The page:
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Description We recently developed a superhydrophobic cone-based method for the collection of mosquito excreta/feces (E/F) for the molecular xenomonitoring of vector-borne parasites showing higher throughput compared to the traditional approach. To test its field applicability, we used this platform to detect the presence of filarial and malaria parasites in two villages of Ghana and compared results to those for detection in mosquito carcasses and human blood. We compared the molecular detection of three parasites (Wuchereria bancrofti, Plasmodium falciparum and Mansonella perstans) in mosquito E/F, mosquito carcasses and human blood collected from the same households in two villages in the Savannah Region of the country. We successfully detected the parasite DNA in mosquito E/F from indoor resting mosquitoes, including W. bancrofti which had a very low community prevalence (2.5-3.8%). Detection in the E/F samples was concordant with detection in insect whole carcasses and human blood, and laboratory tests showed that the risk of mosquito carcass cross-contamination with positive excreta when insects are held together in the device is low. Our approach to collect and test mosquito E/F successfully detected a variety of parasites at varying prevalence in the human population under field conditions, including a pathogen (M. perstans) which is not transmitted by mosquitoes. The method shows promise for further development and applicability for the early detection and surveillance of a variety of pathogens carried in human blood.
Exploitation Route The early success achieved in mosquito excreta collection using our home-made device, and the amplification of DNA from mosquito-borne (and non-mosquito borne) DNA in the excreta highlight the opportunities to extend the approach to other disease systems.
Sectors Environment,Healthcare,Manufacturing, including Industrial Biotechology

Description Grand Challenge Explorations Phase II
Amount $424,874 (USD)
Organisation Bill and Melinda Gates Foundation 
Sector Charity/Non Profit
Country United States
Start 02/2017 
End 02/2019
Description Innovation Prize: Develop low resource tool for monitoring sleeping sickness
Amount $25,000 (USD)
Organisation American Leprosy Mission 
Sector Charity/Non Profit
Country United States
Start 01/2020 
End 01/2021
Title Superhydrophobic cone for excreta collection 
Description In this study, we developed a superhydrophobic mosquito holding cup that deposits all the feces into a collection tube or onto a filter paper (formulated to protect nucleic acids). It is designed to be used in combination with currently available trapping methods whereby mosquitoes are temporarily held in the cups prior to processing for other purposes. We have demonstrated successful amplification of filarial DNA, trypanosome DNA and malaria DNA from mosquitoes exposed to positive bloodmeals.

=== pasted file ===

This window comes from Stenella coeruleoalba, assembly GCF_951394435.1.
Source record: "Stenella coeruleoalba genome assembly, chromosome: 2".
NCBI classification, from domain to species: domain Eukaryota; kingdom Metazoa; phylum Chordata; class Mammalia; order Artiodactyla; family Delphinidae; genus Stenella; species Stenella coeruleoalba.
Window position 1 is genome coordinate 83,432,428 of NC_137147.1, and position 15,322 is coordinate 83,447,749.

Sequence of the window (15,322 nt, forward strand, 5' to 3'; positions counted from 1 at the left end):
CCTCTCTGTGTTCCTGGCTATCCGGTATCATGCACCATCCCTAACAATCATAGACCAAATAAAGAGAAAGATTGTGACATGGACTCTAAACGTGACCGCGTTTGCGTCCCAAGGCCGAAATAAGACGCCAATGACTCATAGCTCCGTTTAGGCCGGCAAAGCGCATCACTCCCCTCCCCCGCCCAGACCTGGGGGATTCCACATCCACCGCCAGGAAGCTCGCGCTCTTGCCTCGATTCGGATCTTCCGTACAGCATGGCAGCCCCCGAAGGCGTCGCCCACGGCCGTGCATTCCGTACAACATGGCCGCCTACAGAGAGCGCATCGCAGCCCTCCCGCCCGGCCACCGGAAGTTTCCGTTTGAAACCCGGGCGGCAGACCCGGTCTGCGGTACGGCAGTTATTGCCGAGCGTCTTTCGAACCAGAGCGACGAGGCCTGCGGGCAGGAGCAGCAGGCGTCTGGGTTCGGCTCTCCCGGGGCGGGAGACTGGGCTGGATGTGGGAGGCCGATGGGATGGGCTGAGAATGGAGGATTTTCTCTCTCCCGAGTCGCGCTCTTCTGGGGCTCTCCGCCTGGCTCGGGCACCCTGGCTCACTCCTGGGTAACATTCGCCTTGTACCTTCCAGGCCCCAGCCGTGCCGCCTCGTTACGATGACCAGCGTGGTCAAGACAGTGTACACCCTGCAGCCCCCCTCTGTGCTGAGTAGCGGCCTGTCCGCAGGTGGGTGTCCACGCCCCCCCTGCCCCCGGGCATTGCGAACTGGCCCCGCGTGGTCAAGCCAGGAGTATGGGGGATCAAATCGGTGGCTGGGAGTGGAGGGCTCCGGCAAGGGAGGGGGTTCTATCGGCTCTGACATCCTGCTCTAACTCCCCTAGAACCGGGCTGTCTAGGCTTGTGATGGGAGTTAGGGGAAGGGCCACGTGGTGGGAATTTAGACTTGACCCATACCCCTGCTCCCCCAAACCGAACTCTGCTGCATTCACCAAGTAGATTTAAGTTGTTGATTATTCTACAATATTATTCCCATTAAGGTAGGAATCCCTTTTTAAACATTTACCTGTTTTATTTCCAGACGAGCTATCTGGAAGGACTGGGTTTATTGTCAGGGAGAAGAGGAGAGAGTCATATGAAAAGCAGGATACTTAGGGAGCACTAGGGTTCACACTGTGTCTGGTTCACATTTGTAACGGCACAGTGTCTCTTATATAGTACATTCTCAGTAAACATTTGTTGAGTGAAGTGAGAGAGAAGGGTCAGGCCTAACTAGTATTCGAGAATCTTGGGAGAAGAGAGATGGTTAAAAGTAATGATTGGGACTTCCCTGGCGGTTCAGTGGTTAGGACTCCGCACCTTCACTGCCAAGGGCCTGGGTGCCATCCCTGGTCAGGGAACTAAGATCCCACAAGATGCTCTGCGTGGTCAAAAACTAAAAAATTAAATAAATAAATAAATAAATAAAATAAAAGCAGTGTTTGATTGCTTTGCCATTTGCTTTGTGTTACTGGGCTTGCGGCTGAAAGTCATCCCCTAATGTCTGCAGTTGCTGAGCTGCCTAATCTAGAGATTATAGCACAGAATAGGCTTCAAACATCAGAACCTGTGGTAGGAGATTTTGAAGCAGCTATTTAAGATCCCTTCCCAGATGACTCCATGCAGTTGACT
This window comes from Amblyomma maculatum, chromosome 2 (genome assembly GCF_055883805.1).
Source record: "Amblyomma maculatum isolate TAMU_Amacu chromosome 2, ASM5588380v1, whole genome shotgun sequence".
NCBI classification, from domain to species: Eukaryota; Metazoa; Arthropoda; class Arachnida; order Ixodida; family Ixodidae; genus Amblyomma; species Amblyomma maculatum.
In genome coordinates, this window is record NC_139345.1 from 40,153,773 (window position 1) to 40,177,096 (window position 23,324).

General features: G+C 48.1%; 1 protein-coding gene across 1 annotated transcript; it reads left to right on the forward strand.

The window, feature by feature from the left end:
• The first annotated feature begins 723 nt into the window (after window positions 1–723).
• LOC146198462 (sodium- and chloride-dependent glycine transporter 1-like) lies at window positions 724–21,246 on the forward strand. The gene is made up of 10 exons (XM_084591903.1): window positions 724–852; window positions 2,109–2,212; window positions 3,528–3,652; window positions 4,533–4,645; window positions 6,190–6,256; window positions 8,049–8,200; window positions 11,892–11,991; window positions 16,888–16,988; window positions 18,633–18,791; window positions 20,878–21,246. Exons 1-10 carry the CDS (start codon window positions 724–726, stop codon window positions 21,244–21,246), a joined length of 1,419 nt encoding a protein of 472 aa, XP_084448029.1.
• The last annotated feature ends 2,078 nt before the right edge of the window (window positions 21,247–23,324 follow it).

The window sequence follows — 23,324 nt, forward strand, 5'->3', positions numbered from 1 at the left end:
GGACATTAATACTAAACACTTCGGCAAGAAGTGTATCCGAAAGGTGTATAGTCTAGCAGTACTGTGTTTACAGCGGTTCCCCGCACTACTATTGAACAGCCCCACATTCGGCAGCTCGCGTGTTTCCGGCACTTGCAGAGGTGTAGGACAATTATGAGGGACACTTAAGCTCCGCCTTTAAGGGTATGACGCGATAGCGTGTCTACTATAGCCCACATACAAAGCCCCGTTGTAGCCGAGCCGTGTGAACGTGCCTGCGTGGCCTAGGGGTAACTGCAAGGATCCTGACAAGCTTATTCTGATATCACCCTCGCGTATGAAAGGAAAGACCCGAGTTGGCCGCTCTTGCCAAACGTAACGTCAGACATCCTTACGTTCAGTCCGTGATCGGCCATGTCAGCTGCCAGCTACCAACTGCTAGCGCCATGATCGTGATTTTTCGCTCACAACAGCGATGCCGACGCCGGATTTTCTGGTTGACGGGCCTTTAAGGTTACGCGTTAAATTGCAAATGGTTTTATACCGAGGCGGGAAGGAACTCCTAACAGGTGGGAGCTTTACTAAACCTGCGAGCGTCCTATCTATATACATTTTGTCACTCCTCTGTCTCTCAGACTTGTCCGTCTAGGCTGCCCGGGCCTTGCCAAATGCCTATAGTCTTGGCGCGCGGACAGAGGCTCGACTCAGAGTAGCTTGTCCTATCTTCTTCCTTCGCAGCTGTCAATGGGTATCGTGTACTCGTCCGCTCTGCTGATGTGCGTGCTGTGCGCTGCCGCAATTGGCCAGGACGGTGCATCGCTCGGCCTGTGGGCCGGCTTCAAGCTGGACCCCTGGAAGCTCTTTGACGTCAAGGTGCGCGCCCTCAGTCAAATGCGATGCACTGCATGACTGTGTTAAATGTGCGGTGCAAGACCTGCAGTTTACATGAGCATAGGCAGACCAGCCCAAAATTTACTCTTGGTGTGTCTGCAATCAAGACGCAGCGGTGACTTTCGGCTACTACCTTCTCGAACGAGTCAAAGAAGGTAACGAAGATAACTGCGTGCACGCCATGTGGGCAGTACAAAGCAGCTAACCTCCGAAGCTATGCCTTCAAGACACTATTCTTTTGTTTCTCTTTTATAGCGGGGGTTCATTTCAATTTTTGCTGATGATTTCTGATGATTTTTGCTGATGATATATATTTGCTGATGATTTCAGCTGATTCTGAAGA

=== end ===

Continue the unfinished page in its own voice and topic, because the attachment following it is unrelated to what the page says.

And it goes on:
Type Of Material Biological samples 
Year Produced 2017 
Provided To Others? Yes  
Impact The first field evaluation has been complete, and two further field evaluations in additional locations (India and American Samoa) are currently being planned. These two new locations represent new collaborations that will be developed in 2018, and will lead to the tool being evaluated against other neglected tropical diseases and arboviruses (in addition to those planned in the proposal) 
URL https://gatesopenresearch.org/articles/1-7/v1
Description Collaboration with Council for Scientific and Industrial Research, Ghana 
Organisation Council for Scientific and Industrial Research - Ghana
Country Ghana 
Sector Public 
PI Contribution Our research team has provided the training and the resources needed for the field team to conduct the research
Collaborator Contribution Our collaborator has provided personnel to assist with the research
Impact The field validation which was recently completed in Ghana will result in a publication in 2018.
Start Year 2015
Description Collaboration with Professor Matthew Baylis, University of Liverpool 
Organisation University of Liverpool
Country United Kingdom 
Sector Academic/University 
PI Contribution We are collaborating on experimental arbovirus exposures in the Arthropod Containment Level 3 insectary at LSTM. We are sharing mosquito resources and best practice protocols for mosquito husbandry. We are providing staff to support the research.
Collaborator Contribution Our partners are the license holders for the facility and they are providing resources as well as expertise and supervision of the research.
Impact Agreed protocols for the collection of excreta from arbovirus-exposed mosquitoes
Start Year 2017
Description Collaboration with Smith College 
Organisation Smith College
Country United States 
Sector Academic/University 
PI Contribution We are setting up experimental infections and providing samples for Smith College to evaluate new methodoogies for detection of parasite DNA in excreta
Collaborator Contribution Smith College is assisting with sample processing and applying new methodologies to the detection of parasite DNA in mosquito feces
Impact Abstracts submission to ASTMH meeting in 2016. Grant submission to Bill and Melinda Gates Foundation, Grant submisison to GCRF
Start Year 2015
Description Blog for F1000 
Form Of Engagement Activity Engagement focused website, blog or social media channel
Part Of Official Scheme? No
Geographic Reach International
Primary Audience Public/other audiences
Results and Impact The blog was written to publicize our publication (the first publication from this grant) to a wider audience and to help explain the impact of the work in lay terms. The blog increased the number of downloads of the full manuscript and a number of researchers reached out to me by email for further discussions.
Year(s) Of Engagement Activity 2017
URL https://blog.f1000.com/2017/11/08/you-are-what-you-eat-detecting-diseases-carried-by-mosquitoes/